UDC to observe voters registration – Court reaffirms

UDC supporters .PIC.MORERI SEJAKGOMO
UDC supporters .PIC.MORERI SEJAKGOMO

FRANCISTOWN: As the voter registration gets underway on Monday following an earlier postponement, the Francistown High Court has once again confirmed the October 31 rule nisi which allowed the Umbrella for Democratic Change (UDC) to observe and monitor the process which officially kick-starts the election cycle.

After postponing the registration, which was scheduled for November 1 to 30, 2023, the Independence Electoral Commission (IEC) has been interdicted and restrained from preventing the UDC from observing and monitoring the national elections registration process. The electoral body opposed the UDC’s quest to deploy its agents, popularly known as Madibela Tlhopho, during the voter registration exercise saying that it was not provided for by the Electoral Act and Constitution. Speaking of the Constitution, the court is yet to make a final determination of an application determining the extent of UDC’s constitutional right to observe and monitor registration. The main application will be heard on November 15 by a panel of three judges as the application is a weighty matter and of national interest.

For now it is a win for the UDC after the Francistown High Court’s Justice Gaolapelwe Ketlogetswe directed and ordered the IEC to, “allow the UDC to observe and monitor the registration exercise including having the latter’s agents record the names and national identity card numbers of the people registering to vote and record the serial numbers of the registration booklets for each and every registration day at the opening and closing thereof”. The judge has also ordered that the UDC shall deploy no more than two agents per polling station. Granting the UDC the relief it sought, Ketlogetswe said reliefs sought by the UDC resonates well with Section 65 A (12) C of the Constitution of Botswana which enjoins the IEC to ensure that elections are conducted efficiently, properly, freely and fairly. The IEC argued that the UDC matter was not urgent, rather the urgency was self-created because the UDC has known very well after the 2019 General Election that the Electoral Act does not permit the IEC to allow party agents to observe the voting registration exercise but only allow during polling day only.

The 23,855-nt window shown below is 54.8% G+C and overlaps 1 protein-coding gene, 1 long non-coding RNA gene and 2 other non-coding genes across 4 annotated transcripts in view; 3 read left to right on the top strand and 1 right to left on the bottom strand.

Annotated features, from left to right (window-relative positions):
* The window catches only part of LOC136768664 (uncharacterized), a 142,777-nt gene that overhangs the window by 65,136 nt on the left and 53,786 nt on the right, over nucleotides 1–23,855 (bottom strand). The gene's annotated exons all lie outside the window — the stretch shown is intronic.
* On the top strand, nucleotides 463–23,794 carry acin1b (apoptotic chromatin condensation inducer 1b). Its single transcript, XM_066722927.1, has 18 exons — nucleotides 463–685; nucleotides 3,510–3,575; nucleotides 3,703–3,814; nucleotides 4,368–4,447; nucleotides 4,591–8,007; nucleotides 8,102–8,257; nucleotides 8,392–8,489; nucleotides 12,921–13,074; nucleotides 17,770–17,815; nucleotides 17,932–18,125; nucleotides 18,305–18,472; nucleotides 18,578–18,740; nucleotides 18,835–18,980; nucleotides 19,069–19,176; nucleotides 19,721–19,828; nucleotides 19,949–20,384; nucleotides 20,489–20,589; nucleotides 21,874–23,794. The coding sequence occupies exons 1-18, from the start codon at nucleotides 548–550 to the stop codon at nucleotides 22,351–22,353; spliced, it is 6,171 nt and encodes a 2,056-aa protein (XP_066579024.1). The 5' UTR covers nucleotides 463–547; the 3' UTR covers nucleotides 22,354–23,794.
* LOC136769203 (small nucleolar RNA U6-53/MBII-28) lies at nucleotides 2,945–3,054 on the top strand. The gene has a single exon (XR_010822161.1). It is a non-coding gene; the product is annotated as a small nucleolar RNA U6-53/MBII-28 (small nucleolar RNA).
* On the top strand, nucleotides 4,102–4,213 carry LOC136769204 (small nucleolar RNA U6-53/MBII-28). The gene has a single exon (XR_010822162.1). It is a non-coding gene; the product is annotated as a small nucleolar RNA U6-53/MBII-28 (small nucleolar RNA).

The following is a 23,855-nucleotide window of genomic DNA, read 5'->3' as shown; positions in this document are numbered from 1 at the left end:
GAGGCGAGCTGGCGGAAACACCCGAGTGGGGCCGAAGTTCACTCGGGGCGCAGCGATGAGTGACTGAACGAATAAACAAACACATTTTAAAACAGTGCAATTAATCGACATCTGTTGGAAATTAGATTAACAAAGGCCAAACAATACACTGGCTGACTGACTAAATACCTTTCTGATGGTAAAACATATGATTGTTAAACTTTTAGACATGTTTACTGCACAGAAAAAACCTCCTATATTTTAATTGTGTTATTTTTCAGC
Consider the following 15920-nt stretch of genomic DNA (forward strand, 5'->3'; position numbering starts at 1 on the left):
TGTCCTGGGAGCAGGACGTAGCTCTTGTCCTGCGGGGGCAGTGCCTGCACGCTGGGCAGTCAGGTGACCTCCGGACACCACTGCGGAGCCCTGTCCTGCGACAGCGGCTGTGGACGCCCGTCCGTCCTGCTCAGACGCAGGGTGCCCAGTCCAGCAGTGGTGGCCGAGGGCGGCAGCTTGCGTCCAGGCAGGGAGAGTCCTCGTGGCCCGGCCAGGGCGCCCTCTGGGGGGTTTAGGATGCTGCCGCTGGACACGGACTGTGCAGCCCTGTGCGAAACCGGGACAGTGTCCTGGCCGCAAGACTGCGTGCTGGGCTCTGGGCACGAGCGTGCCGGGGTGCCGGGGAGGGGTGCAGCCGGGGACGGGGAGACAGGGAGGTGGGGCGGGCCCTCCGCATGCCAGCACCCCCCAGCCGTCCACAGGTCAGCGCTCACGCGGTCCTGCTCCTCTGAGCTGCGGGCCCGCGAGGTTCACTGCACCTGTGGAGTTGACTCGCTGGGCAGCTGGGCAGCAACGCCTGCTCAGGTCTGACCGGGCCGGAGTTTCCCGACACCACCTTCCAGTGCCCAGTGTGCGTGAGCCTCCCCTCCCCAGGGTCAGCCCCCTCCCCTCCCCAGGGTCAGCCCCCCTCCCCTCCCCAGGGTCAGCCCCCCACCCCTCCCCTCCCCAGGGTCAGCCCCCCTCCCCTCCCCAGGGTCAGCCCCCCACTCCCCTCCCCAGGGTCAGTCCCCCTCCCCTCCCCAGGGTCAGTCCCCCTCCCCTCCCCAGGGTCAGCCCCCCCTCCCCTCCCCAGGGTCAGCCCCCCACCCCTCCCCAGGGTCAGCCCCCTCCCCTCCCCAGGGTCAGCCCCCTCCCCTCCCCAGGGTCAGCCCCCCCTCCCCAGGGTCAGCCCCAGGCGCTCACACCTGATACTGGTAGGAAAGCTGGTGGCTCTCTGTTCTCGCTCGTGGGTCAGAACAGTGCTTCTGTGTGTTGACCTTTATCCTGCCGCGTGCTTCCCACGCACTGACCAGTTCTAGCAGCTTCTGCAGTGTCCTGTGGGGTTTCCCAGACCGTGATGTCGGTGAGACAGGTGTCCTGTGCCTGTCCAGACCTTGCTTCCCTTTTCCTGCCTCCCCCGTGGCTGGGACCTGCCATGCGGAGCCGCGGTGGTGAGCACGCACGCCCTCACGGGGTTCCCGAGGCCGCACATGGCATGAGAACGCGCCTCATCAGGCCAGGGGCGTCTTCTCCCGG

The IEC added that if the law wanted party clerks to observe and take data of those who come to polling stations for purposes of registering for elections, the law would have expressly said so. The IEC pointed out that in the absence of such a law, it means that party agents are not permitted to observe and take data of people who present themselves at polling stations to register for elections. However, Ketlogetswe said the IEC will suffer no harm if the UDC deploys its agents during the voter registration, but allowing them to observe the exercise will entrench democracy.


The judge also made an order that the IEC should pay the costs of the application including costs of attorneys and advocate. Both parties will return to court on November 15 for the final determination of the main application.

Editor's Comment
Women in Politics caucus NGO, a welcome development

In the 2014 General Election, women who stood for parliamentary elections were a mere 17 out of a total of 192 aspirants, and sadly the number dropped to 11 out of 210 parliamentary aspirants in the 2019 General Election. Hopefully, registration of the Women in Politics Caucus will give women the necessary support to join politics. While things were slowly improving, women for a long time were at the receiving end as compared to their male...

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